Most of us are well aware that we need to tell our travel insurance company about any illnesses which we have, or anything which we have spoken to the doctor about and is still under investigation. However, many cancer patients who have been given the all-clear by doctors after successful treatment have discovered that they are penalised when it comes to arranging travel insurance and end up being quoted very high sums for their policy, or being refused cover entirely. So what are the options in these situations?
All Cancers Are Different
There are many different types of cancer, and whether you have been diagnosed with one of the cancers which is easier to treat and which has a high rate of recovery, or one of the more aggressive types of cancer, you have to tell your insurer. All insurance companies operate a risk scoring system, whereby they will look at all of the information you have given them and work out the possibility of you making a claim, and the potential amount they may have to pay out. Many insurers will refuse to underwrite the risk of complications arising from cancer treatment completely, so any illness connected in whatever way with a previous cancer diagnosis will not be covered. Furthermore, the mere fact you have had cancer – even if it has been completely cured – could add hundreds of pounds onto the cost of travel insurance.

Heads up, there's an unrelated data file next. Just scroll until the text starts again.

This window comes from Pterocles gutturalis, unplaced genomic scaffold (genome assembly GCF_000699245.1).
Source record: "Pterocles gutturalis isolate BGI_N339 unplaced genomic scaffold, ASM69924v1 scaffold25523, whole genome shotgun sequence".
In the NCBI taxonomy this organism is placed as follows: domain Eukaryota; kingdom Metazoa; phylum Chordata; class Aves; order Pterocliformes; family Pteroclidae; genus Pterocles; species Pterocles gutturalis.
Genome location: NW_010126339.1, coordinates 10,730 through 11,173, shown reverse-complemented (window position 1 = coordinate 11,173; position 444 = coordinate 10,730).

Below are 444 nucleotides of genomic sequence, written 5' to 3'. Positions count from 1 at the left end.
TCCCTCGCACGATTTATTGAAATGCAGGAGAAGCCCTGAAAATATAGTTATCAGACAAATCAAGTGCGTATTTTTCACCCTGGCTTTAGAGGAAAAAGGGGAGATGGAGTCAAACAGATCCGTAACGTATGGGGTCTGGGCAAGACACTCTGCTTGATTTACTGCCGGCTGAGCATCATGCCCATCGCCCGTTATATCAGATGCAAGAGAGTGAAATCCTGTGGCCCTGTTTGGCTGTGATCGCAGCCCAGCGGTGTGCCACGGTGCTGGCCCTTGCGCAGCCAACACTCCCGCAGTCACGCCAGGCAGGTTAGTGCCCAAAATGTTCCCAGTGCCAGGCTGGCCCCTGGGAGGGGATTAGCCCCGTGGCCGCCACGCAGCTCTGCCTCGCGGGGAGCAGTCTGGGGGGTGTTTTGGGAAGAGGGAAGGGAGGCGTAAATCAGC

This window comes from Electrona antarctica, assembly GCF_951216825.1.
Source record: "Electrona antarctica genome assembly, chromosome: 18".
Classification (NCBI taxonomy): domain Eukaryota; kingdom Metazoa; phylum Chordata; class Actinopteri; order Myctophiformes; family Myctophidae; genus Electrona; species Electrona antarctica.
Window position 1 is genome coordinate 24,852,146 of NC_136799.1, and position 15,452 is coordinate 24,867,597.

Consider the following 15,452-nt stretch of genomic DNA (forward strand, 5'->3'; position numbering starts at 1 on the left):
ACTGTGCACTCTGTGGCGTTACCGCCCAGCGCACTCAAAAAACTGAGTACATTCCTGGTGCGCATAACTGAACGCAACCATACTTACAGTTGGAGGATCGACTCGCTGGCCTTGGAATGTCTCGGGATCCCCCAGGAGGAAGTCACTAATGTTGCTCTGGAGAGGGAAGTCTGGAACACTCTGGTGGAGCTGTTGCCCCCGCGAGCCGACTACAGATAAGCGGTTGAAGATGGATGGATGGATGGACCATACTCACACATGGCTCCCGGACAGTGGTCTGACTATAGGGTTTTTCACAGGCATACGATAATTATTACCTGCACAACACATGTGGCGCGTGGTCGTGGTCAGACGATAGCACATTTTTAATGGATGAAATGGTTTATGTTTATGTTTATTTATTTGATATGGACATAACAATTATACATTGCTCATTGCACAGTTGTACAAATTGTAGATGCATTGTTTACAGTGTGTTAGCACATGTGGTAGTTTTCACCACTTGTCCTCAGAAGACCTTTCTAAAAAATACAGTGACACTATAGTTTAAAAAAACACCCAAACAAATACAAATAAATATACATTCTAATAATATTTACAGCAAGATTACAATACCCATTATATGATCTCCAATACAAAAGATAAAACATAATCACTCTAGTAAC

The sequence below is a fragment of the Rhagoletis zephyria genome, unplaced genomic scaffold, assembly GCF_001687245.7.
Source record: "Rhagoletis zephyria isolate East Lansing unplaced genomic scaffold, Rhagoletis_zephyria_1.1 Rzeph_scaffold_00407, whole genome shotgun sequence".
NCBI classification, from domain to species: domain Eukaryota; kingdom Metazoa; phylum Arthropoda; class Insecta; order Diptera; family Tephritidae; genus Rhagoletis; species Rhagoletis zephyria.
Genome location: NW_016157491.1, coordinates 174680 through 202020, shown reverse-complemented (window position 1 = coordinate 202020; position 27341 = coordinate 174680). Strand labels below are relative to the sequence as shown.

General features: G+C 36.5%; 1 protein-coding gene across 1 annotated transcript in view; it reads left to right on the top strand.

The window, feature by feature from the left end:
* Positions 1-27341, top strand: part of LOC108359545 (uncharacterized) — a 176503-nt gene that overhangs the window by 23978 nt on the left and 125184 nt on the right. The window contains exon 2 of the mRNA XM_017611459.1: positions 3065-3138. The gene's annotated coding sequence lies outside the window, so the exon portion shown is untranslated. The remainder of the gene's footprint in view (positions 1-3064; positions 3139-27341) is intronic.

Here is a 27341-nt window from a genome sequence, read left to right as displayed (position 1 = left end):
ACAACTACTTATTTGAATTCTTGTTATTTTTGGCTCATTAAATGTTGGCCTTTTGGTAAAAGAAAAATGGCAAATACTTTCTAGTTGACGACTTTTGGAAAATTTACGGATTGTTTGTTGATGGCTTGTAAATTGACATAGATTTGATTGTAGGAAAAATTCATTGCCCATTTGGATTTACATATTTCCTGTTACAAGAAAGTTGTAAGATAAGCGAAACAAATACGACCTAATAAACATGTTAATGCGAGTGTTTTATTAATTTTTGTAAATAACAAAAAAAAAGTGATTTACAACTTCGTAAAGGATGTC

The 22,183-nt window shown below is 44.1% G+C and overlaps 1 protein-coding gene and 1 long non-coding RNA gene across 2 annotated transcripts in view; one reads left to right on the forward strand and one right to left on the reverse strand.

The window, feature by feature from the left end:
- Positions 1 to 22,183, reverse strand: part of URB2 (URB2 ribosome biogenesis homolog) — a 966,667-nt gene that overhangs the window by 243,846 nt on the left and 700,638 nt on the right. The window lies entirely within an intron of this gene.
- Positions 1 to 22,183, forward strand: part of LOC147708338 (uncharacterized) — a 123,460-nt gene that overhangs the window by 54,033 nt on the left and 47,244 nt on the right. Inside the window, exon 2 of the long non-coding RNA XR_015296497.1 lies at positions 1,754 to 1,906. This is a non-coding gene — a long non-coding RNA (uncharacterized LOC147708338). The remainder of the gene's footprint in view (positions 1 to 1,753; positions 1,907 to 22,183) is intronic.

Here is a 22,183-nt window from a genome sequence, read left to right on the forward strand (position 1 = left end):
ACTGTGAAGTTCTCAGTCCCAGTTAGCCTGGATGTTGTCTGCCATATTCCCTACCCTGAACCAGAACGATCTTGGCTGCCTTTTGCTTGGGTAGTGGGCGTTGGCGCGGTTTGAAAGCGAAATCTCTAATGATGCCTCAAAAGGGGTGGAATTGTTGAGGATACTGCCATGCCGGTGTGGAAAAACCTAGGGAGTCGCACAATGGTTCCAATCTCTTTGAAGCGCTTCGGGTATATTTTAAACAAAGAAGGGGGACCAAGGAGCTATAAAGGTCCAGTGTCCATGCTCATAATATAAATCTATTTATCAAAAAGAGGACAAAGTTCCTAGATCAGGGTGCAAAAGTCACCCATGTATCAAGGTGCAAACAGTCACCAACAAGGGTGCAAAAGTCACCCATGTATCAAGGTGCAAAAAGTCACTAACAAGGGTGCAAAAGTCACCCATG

There are a few options for people who still want to enjoy holidays overseas after successful treatment for cancer, or indeed any other illness. The first option is just to pay the increased premium, and accept that you will not be covered for a recurrence of any cancer. Shopping around will always get you the best price, and many of the cancer charities can advise on which insurance companies have the best policies and prices. Alternatively, an insurance broker who can access a wide range of policies from specialist insurers and find cover which most closely suits your personal situation.
EHIC For Europe
One good alternative for travel to many countries within Europe is EHIC cover. The reciprocal healthcare agreements do cover pre-existing medical conditions, so anyone who has previously had a cancer diagnosis can get state healthcare in 31 countries across Europe. State healthcare in many countries is just as good as it is in the UK, and if fees are charged, these will be a lot lower than in the private hospital system. EHIC will also cover for medical treatment unrelated to any previous illness. Having this cover, and knowing how it can be used in the country being visited can give additional peace of mind to someone who has been diagnosed with an illness in the past. Most travellers take a “belt and braces” approach of EHIC cover backed with a good travel insurance policy to meet the costs of repatriation in an emergency or for other eventualities such as stolen baggage or cancellation.